The CEO of the Confederation Centre of the Arts is confident a quality production of Canada Rocks can still be launched, even with a reduced grant from PEI 2014.
This week, the board of directors of PEI 2014 — the group organizing celebrations of the 150th anniversary of the Charlottetown Conference that led to Canada's Confederation — approved a $100,000 grant to the Confederation Centre.
'We will do everything to work within the budget we have to put on an outstanding performance of Canada Rocks.'- Jessie Inman, CEO of the Confederation Centre
This was revised from a much larger grant of $240,000 announced by PEI 2014 in May for two Charlottetown Festival productions — 1864: The Musical, a new, locally-written show based around the events of the Charlottetown Conference, and a re-staging of the musical revue Canada Rocks, originally produced in 2005.
But a few weeks ago, the Confederation Centre said it couldn't afford to produce 1864.
On Thursday, the PEI 2014 committee said it has decided to reduce the amount of the original grant to $100,000.
"Well it is unfortunate our grant was cut. But we completely understand where PEI 2014 ... why they would have made that decision, and the centre fully respects it," said Jessie Inman, CEO of the Confederation Centre.
"We will do everything to work within the budget we have to put on an outstanding performance of Canada Rocks. And I'm sure we will be able to do that."
Money to remain in 2014 operating budget
Inman said it's too soon to say if Canada Rocks will have to be scaled back in some way to make up for the difference in funding.
The rest of the money will stay in the PEI 2014 operating budget and won't be given out in grants to other organizations, said Penny Walsh McGuire, PEI 2014 executive director.
"The decision was made by the board, looking at the costs associated with producing a new musical versus revamping or enhancing an existing one, that the contribution which was fair and equitable would be $100,000, versus the $240,000 which was in the original contribution agreement," said McGuire.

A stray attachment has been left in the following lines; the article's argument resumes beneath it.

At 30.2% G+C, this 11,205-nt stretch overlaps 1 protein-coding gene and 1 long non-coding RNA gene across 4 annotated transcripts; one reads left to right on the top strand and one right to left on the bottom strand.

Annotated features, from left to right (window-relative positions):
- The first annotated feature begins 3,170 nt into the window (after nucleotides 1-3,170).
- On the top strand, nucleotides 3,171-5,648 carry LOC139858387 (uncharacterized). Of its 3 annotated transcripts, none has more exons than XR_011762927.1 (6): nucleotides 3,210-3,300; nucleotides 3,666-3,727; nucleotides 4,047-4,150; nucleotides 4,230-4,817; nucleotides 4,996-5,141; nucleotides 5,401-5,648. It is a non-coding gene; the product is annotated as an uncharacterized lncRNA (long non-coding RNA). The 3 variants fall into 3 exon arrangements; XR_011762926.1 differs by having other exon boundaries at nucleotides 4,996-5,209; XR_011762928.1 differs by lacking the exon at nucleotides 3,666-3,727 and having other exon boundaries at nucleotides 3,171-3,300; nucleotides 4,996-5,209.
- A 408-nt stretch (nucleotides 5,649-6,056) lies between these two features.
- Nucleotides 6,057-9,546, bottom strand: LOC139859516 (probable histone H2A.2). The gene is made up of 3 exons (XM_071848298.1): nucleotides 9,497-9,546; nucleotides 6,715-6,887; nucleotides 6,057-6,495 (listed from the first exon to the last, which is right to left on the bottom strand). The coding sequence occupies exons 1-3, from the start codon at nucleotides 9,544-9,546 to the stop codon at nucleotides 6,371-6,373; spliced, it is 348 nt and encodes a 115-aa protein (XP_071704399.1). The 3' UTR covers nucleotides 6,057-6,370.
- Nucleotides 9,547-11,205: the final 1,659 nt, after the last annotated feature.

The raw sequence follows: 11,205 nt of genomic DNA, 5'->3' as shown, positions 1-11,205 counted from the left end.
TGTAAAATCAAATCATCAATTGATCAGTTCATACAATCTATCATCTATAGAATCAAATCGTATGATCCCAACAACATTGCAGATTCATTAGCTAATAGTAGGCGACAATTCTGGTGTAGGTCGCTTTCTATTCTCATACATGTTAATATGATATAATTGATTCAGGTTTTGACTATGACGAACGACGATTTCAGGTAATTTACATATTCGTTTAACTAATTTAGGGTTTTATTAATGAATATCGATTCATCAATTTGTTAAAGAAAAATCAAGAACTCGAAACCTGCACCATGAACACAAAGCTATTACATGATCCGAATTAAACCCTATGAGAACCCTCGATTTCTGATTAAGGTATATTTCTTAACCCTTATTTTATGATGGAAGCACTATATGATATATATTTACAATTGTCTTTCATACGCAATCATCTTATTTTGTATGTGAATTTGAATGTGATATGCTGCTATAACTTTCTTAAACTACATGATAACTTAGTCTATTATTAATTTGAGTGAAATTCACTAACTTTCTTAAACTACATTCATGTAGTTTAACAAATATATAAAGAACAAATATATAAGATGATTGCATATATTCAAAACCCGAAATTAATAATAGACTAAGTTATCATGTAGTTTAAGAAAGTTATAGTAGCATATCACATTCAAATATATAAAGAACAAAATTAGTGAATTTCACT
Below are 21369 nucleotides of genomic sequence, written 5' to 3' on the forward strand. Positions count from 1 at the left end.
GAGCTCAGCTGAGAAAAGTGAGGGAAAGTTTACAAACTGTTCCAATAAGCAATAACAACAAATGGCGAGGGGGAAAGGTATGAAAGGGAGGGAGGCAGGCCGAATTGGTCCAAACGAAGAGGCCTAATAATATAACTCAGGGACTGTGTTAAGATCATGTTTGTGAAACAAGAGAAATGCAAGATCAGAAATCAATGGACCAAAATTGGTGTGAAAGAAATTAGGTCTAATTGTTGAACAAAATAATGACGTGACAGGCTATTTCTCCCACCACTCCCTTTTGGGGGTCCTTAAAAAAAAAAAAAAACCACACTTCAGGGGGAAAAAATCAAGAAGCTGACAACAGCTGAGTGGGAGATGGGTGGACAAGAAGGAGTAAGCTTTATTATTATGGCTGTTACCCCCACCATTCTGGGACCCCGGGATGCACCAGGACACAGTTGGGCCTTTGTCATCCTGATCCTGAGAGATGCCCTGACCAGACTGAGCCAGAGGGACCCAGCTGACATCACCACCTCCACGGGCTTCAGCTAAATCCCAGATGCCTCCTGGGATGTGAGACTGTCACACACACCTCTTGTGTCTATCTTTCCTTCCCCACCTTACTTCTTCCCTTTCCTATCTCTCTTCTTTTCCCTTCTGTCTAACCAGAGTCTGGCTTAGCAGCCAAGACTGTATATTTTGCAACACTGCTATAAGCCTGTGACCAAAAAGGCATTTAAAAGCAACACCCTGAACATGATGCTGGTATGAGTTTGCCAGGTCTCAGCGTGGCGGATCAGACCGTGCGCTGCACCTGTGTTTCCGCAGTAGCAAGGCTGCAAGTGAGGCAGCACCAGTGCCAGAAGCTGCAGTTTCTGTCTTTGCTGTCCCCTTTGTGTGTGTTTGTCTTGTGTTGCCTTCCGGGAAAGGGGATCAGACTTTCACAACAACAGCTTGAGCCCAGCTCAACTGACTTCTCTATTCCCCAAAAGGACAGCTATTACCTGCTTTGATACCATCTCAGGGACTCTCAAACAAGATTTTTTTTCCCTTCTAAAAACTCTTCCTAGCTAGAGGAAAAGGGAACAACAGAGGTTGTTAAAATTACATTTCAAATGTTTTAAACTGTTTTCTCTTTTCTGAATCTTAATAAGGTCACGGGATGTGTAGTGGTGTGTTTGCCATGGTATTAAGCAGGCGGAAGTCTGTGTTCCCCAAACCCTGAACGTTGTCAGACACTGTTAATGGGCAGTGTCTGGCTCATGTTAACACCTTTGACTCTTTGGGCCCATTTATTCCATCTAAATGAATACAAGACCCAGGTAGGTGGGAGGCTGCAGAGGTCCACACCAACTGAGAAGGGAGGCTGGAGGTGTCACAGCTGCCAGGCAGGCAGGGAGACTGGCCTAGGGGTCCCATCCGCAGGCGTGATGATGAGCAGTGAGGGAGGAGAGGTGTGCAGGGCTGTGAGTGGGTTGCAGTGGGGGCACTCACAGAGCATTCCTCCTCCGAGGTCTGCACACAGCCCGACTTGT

One of the authors of 1864, Perry Williams, said he's relieved the Confederation Centre won't get the entire grant. He had previously told the CBC it would have been unethical for the centre to keep all that money after cancelling the show.
The Confederation Centre had originally applied for two grants worth $250,000 each, one for each of the two shows.
Canada Rocks application received notice of rejection--PEI 2014
Walsh McGuire says all 550 plus applications received either a generic acceptance or rejection letter.
"The Confederation Centre received an acceptance letter for the 1864 - The Musical application at $240,000 and a rejection letter for the Canada Rocks application which was for $250,000," said Walsh McGuire Friday afternoon in an email to the CBC.
"The board of directors supported both productions under one contribution agreement for $240,000 as they both ranked very high in the jury process. The Board encouraged us to negotiate both productions under one contributions agreement with the Confederation Centre in an effort to maximize the value of the investment."
A press release issued by the PEI government in May announced $240,000 from the PEI 2014 Fund had been awarded to the Confederation Centre and said "In 2014, the Charlottetown Festival will celebrate the sesquicentennial of the 1864 Charlottetown Conference with a new, locally written theatrical production." There was no mention of funding for Canada Rocks.
But a contribution agreement between PEI 2014 and the Confederation Centre dated September 3 says the money is to be used to support both productions.
The situation has caught the attention of P.E.I.'s public accounts committee.
On Thursday, CBC News received confirmation that Walsh McGuire will appear before the committee at the end of the month to answer questions about the 2014 grant process.